The next day we got a car and headed to Sequoia. The “groves” of giant sequoias are really impressive.
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And the biggest tree on the planet: The General Sherman. It is not the tallest but in sheer volume, it is the biggest. All the other trees bow down to it, although they are marvels in their own right.
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Hiking through the groves of giant sequoias is memorable. The quiet, heady smell, and sheer size of the forest envelops you as you strain to see the tops of the trees. And SO MANY BIG TREES! A singular experience. Highly recommended.

The next evening we got to visit with an old bus nut friend that we last saw in Blytheville, Arkansas for that town’s bus rally to dedicate their newly restored Greyhound station. RJ Long has a great store of bus knowledge and he lives in Fresno and was very helpful with attractions and what we should do there. It was great to catch up.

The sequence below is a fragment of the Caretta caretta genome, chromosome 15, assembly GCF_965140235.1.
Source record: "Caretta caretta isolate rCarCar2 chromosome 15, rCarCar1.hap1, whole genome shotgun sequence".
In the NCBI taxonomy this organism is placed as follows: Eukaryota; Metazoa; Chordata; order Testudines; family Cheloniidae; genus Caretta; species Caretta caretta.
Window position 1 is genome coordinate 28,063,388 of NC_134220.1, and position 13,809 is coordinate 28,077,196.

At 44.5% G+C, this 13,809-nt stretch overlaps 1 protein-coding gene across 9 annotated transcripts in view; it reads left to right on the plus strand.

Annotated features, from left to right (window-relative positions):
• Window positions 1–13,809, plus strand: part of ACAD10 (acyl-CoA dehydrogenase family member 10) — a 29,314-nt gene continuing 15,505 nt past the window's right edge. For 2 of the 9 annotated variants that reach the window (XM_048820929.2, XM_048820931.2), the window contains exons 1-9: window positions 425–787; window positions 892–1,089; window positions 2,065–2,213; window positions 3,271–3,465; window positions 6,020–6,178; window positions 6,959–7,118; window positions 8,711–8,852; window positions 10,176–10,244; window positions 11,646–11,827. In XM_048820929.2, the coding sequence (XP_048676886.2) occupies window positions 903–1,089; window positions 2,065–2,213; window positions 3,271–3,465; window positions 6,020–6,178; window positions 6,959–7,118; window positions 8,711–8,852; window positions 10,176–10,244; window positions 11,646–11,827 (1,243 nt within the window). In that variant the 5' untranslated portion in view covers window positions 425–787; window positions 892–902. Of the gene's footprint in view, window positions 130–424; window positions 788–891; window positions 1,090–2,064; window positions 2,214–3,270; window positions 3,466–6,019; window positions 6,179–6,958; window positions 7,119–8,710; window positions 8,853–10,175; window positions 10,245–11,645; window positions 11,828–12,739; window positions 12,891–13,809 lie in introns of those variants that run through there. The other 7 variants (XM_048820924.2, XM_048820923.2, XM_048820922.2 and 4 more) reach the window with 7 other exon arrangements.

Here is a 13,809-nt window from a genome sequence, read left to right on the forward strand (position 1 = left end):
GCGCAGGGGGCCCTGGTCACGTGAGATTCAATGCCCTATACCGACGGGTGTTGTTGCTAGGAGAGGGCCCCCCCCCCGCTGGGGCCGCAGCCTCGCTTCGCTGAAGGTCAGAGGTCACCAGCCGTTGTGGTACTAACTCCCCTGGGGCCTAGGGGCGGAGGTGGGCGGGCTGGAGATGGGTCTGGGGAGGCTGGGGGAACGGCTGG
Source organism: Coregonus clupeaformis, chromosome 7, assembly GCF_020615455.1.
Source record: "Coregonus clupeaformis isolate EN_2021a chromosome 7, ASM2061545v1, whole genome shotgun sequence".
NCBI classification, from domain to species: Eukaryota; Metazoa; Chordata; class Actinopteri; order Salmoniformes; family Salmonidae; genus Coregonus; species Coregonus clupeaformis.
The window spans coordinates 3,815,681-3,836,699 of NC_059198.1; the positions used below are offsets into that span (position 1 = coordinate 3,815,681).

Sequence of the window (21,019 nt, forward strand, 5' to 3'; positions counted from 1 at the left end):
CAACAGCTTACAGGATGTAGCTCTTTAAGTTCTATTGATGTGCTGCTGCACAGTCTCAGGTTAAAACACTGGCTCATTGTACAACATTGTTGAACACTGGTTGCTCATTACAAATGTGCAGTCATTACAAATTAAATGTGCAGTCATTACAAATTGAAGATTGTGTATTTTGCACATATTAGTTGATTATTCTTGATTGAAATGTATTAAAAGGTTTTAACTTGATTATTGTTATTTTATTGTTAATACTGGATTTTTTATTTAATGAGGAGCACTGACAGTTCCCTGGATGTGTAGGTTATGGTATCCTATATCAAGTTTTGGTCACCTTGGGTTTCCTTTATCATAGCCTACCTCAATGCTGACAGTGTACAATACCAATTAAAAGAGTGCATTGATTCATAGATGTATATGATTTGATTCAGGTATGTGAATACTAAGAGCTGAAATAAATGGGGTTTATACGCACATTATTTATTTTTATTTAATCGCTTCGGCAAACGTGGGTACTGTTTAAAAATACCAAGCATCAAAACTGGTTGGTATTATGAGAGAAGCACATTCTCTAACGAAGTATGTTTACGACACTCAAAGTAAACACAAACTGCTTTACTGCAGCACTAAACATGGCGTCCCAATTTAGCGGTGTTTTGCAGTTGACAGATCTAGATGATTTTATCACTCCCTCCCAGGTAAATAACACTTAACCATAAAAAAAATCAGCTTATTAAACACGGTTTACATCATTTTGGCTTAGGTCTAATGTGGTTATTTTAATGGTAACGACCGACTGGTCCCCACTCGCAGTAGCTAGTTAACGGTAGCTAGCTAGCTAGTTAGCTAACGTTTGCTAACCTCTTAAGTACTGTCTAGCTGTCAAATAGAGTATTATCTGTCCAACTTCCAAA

On to Hollister! It will be cooler there, much better than 110 degrees in Fresno. Seriously cooking!

That will be a nice change.


Morro Bay, PCH & Hearst Castle

We figured we better make a reservation since we were landing in Morro Bay on the Pacific Coast Highway on the weekend. Jim found a campground and we settled into our spot before heading out on the bikes to explore the town and Morro Rock. Bikes are the best way to get around this beach town, especially on a weekend when traffic is at a crawl. We enjoyed riding on the dedicated bike paths and on the beach. The last  time we got to ride on the beach was at Padre Island and that was months ago. Time for beach riding! And seafood!